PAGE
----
The following article is published in the #RGNNCuba Magazine: Vol. I, Winter 2017, produced during ROOSTERGNN Academy’s first Travel Journalism & Photography Internship Seminar in Havana and Trinidad, Cuba, under the editorial direction of RGNN Expert and Mentor Benjamin Jones. Follow #RGNNCuba for all of our Cuba coverage. 

The colorful colonial buildings along the streets of Trinidad are enough to stimulate the mind and soul. Walking through this town on the south central coast of Cuba for hours and absorbing the sights and sounds around you are enough to also stimulate your appetite. A city like Trinidad that has been influenced by so many cultures offers cuisine for every palate.

While strolling near the city’s central Plaza Mayor I was drawn by two musicians tuning up their guitars in what I thought was simply a bar. A waiter greeted me warmly as he explained to me why the sky blue walls were covered in crayon writing; which were only celebrity signatures at first and then any customer who wanted to leave their mark joined in.

“We are well-known as the ‘Casa de Mojito’ here in Trinidad,” said proudly José Ricardo Castellano Muñoz, 32, and who has been the bar manager at La Bodeguita del Medio for three years.

As Muñoz passed me my order of ajiaco trinitario, a beef broth-based soup with corn and peas local to Trinidad for 2.50 CUC (or $2.50 at the rate of $1 to 1 CUC) he explained to me that this restaurant was a part of the Palmares enterprise that controls all government restaurants outside of hotels in Cuba.

Muñoz waiting for the lunch-time rush | Gabriela Milian

The benefit for tourists dining at a restaurant that is government-run is that the prices are cheaper, and the benefit for Cubans lucky enough to work in one is receiving a fixed-income throughout the year even when revenue falls during tourism’s low season when visitors avoid Cuba’s stifling summer temperatures.

Restaurants in Cuba have had an ever-evolving history that mirrors the country’s geopolitical fortunes. Unlike many other countries private businesses have only been allowed after 1993, when the Soviet Union, the country’s main patron, collapsed, leading to the beginning of what Cubans refer to as “The Special Period” when the economy went into free fall.

With a lack of resources from their former ally, Cubans had to become thrifty in how they provided for themselves, and how they fed the tourists coming in.

Private restaurants or paladares were first allowed ten years ago, and have now taken over the majority of the dining scene in Trinidad. Even though there are fewer government-operated restaurants, knowing the difference between them and paladares can help tourists truly enjoy themselves by providing more choices in where they eat.

Seeing a line outside of the entrance of a restaurant is always a good sign, and this one just happened to be a paladar. The dimly lit rustic décor and specific placement of pictures with classic cars around the room already showed me that this restaurant could build a following based on the relaxing ambience alone.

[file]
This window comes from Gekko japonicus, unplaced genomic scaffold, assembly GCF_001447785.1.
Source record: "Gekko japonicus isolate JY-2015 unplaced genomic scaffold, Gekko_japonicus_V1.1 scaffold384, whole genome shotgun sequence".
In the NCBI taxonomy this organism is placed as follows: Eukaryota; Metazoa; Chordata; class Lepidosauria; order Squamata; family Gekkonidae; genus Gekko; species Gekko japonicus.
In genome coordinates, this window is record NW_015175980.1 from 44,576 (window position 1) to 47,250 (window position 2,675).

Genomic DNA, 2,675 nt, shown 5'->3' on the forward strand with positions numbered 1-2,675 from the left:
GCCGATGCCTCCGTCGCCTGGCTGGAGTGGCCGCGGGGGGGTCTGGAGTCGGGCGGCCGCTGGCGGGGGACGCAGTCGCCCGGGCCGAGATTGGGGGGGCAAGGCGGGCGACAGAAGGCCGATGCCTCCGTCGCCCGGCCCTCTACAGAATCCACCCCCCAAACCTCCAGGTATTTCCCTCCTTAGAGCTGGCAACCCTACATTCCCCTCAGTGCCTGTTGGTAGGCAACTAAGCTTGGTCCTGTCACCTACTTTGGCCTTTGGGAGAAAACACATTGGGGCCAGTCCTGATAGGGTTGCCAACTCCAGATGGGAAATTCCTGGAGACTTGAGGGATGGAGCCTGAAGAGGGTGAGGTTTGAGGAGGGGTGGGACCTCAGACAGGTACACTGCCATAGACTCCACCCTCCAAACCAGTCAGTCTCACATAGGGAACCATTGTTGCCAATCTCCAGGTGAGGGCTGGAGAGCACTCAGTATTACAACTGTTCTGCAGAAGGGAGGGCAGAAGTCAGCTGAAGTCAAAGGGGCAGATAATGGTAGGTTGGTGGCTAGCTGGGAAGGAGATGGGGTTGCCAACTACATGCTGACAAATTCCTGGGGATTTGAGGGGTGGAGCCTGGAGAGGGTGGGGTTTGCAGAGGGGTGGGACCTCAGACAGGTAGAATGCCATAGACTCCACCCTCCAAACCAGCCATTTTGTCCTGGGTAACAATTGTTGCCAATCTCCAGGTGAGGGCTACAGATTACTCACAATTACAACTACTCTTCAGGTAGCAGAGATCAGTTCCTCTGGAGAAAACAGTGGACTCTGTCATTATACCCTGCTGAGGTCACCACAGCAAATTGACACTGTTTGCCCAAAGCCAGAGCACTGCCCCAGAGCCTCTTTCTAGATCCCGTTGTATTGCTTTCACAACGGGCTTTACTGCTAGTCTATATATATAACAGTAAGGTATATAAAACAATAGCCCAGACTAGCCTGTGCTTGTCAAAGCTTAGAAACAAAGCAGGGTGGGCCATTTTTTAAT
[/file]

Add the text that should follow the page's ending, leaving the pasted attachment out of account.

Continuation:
Restaurante San José is a place that attracts tourists with a bit of everything. Cocktails, soups, fish, meat, pizzas, and sandwiches fill the menu. With so many dishes native and unfamiliar to Trinidad it can be difficult not to pick a dish within your comfort zone.

All of the options were too much for me to consume, so I asked the waitress what entrée is their signature dish and she replied, “langosta termidor” ($15 CUC). A lobster tail shell used as a boat for the cream sauce was presented to me with pre-cut lobster chunks the size of golf balls swimming in the sauce. On the side I chose tostones, fried plantain, and malanga con mojo, a starchy vegetable found only in the Caribbean cooked softer than a potato in garlic sauce.

Langosta Termidor at Restaurante San José | Gabriela Milian

If you want to stay closer to Parque Céspedes, the city’s main central plaza, you can experience a paladar with no wait. The outdoor patio is nestled just enough off the street to catch a nice breeze in the tropical climate. Rifat is the name and it offers many options for a higher price being closer to the tourist district, but the setting is more casual than Restaurante San José.

I decided to go with the typical Cuban dish of ropa vieja, shredded skirt steak in a light tomato sauce. The portions were just enough to satisfy my hunger from a long hot day of walking, but not too much where I needed to be rolled out of the restaurant. Quick, convenient, and tasty is the name of Rifat’s game.

For tourists with a simple palate who don’t want to break the bank they will need to make a trip back towards the Plaza Mayor. On the corner of Boca Piro Guinart and Real Del Jigüe Ruben Martínez is a large blue and white ceramic mural with yellow accents.

El Jigüe Restaurante exterior | Gabriela Milian

El Jigüe Restaurante is one of the larger restaurants in Trinidad run by the government, and filled with tourists. Pasta lovers will enjoy the pollo al jigüe, the signature dish of chicken with melted cheese on a large bed of spaghetti in tomato sauce. The location on the corner with large surrounding windows keeps fresh air moving through, and the continuous music playing by two guitarists and a singer reminds you that you are in Cuba.

Whether at a privately operated paladar or state-run restaurant, this colonial city will be sure to give you a window into the culinary culture of Trinidad through their unique offerings.


La Bodeguita del Medio. Calle Rubén Martínez Villena (Real del Jigüe) 74. Phone: (+53) 41 996476. Email: Opening hours: 10:30 a.m. to midnight.

Restaurante San José. Calle Gutierrez (Maceo) 382. Phone: (+53) 41 994702. Opening hours: 11 a.m. to 11 p.m.

Rifat. Calle Lino Pérez 216. Phone: (+53) 41 994791. Opening hours: 11 a.m. to midnight

El Jigüe Restaurante. Calle del Jigüe 69. Phone: (+53) 41 96476. Email: Opening hours: Noon to 10 p.m.